In recent years there has been a significant increase in the scrutiny of head trauma in football. This attention is due largely to a host of studies that have been highly publicized and linked the repetitive head trauma in football to late-life neurological impairment. Scientists and physicians familiar with boxing have been aware of such impairment, resulting from repeated head impacts, for more than 80 years. Few, however, made the connection between the similarity of head impacts in boxing and football until recent decades. This article examines the medical and scientific literature related to head trauma in both boxing and football, paying particular attention to the different emphases of that research. Further, the literature is used to trace the understanding of sport-related chronic head trauma as well as how that understanding has prompted reform efforts in each sport. Finally, in light of the current understanding of the long-term sequelae of repetitive head trauma, some consideration is given to what football administrators can learn from the reform efforts in boxing.
Jason P. Shurley and Janice S. Todd
William V. Massey and Meredith A. Whitley
populations ( Bean, Fortier, Post, & Chima, 2014 ; Magee & Jeanes, 2013 ; Ravizza, 2012 ; Trejo, Attali, & Magee, 2017 ). In this paper, we detail the results of a study examining the sport participation of youth who have experienced complex and developmental trauma while being raised in under
Maria T. Allison
This paper explores the process of social change and problems that arise in the study of such change in play, sport, and leisure domains. After outlining major theoretical perspectives utilized to describe and explain the nature of change in society, the paper describes several myths, including myths of trauma, unidirectionality, deviance, and semantic illusion (Lauer, 1973), which have inhibited the study of change. Drawing from examples in play, sport, and leisure domains, the author suggests ways in which the study of change can be better integrated into our research consciousness.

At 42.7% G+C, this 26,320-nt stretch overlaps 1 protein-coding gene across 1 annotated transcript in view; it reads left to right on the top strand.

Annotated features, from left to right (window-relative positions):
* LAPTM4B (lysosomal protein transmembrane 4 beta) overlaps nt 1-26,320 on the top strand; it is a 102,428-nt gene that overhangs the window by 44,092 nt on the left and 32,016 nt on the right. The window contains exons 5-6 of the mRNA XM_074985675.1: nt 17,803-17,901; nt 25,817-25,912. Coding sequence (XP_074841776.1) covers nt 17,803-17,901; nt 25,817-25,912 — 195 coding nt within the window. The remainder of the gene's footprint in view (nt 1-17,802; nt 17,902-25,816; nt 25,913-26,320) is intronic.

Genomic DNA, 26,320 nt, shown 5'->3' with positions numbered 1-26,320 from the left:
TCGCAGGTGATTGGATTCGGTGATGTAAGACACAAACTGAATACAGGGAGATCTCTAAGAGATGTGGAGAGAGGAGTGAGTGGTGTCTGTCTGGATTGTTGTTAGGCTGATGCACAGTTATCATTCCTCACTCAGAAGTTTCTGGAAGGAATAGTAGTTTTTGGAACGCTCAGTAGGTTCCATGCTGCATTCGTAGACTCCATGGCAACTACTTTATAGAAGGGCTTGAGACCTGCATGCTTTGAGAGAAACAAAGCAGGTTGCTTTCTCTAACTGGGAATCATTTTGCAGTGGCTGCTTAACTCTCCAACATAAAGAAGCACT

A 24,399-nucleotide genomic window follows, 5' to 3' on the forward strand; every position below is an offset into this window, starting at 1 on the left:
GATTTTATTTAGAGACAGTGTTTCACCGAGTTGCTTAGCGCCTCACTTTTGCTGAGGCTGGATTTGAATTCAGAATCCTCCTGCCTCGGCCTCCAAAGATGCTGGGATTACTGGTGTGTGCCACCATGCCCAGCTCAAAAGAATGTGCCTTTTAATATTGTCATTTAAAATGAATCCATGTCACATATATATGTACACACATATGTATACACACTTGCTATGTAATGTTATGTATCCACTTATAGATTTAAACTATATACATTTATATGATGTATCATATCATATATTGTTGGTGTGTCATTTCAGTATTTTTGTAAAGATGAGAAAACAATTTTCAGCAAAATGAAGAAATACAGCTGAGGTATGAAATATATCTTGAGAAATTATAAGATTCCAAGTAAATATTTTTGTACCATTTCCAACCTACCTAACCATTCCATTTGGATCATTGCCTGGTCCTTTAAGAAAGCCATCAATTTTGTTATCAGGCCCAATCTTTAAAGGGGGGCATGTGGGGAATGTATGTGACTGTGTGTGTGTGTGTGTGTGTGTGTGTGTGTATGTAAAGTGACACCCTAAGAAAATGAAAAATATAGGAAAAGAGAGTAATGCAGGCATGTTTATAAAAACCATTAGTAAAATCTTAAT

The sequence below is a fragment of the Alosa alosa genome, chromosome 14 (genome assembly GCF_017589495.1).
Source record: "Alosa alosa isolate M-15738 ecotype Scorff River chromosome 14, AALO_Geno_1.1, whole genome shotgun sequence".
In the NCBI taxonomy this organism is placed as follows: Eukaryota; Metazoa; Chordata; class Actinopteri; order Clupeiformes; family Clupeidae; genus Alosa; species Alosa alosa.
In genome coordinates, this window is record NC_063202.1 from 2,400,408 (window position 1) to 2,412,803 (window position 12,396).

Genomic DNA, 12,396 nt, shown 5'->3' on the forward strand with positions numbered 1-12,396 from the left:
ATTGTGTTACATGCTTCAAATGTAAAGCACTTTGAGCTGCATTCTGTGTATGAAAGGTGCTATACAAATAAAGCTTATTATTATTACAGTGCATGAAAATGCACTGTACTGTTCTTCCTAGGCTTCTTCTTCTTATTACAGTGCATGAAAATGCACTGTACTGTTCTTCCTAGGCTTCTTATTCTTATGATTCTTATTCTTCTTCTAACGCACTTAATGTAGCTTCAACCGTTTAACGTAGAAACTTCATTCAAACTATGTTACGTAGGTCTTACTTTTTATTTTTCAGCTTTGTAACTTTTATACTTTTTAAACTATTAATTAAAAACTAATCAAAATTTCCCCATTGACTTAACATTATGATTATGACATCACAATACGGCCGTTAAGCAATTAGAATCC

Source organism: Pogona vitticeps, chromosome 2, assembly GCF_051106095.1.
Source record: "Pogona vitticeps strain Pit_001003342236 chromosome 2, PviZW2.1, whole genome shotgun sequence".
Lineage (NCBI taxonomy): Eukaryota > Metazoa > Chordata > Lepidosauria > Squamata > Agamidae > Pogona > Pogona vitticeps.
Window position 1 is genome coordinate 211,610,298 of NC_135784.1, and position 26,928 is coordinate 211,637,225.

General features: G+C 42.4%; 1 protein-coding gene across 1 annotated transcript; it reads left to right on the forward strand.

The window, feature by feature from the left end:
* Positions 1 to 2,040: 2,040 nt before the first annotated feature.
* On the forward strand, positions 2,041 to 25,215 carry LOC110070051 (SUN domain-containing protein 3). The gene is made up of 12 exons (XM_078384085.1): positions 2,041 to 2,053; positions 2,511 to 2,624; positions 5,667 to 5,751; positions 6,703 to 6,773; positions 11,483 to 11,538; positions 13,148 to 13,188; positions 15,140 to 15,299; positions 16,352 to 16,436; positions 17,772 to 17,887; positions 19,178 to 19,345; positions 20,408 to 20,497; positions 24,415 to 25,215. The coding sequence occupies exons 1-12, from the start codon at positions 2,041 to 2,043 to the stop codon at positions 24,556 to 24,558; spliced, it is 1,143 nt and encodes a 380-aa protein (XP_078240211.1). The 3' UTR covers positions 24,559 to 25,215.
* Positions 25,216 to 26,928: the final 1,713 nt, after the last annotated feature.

This paper contributes new theoretical and empirical knowledge to a relatively under researched area, that of the experience and management of emotions and mental health of sports workers. Set within the field of interspecies sports work this paper uses autophenomenography to demonstrate the application of phenomenology within sociology as both a methodological approach and a theoretical framework. It focuses on the personal and working life of a sports worker in horse racing who, through emotional trauma and mental ill health, loses her ‘feel for the game’ (Bourdieu, 1992), the unconscious bodily dispositions and automatic performance that form an integral part of sports work. It examines how practically embodied attitudes and dispositions can return through working with and exercising racehorses. Using the work of Merleau-Ponty my aim is to explore how human-nonhuman animal intercorporeality acts as a catalyst to regaining a ‘feel for the game.’
that trauma and was amplified on February 8, 2015, when 20 members of the Ultras White Knights, supporters of Zamalek SC, were killed at the Air Force Stadium in Cairo before a match. Ultras have held the military complicit in the deaths, seeking retribution and justice, but these traumas have also
. Statutes of limitations have shifted with the realization that sometimes the trauma induced by sexual violence precludes a victim from being able to come forward immediately. Most feminist advocates and scholars promote the ideal of affirmative consent—meaning that rather than having to physically fight an
scholastic athletics, an exponential rise in musculoskeletal trauma accompanied the explosion of female sports participation; mostly regarding knee injuries which comprise up to 50% of all sporting activities. Specifically, the incidence of patellofemoral (PF) pain (25%/>2x) and anterior cruciate ligament
David Eitle, Steven Swinford and Abagail Klonsinski
partner violence affect sexual health? A systematic review . Trauma, Violence & Abuse, 8 ( 2 ), 149 – 177 . PubMed ID: 17545572 doi: 10.1177/1524838007301162 Crosset , T. ( 1999 ). Male athletes’ violence against women: A critical assessment of the athletic affiliation, violence against women
degenerative brain disease linked to repeated head trauma and characterised by dementia-like symptoms, memory disturbances, and speech problems’ ( Partridge, 2014 , p. 66) – through regular heading of the ball ( Ling et al., 2017 ). Significantly however, medical literature ( McCrory et al., 2017 ) and media
Gretchen Kerr, Erin Willson and Ashley Stirling
-type maltreatment : An examination of the long-term effects of child abuse . Journal of Agression, Maltreatment & Trauma, 11 ( 4 ), 29 – 52 . doi:10.1300/J146v11n04_02 10.1300/J146v11n04_02 Braun , V. , & Clarke , V. ( 2006 ). Using thematic analysis in psychology . Qualitative Research in Psychology, 3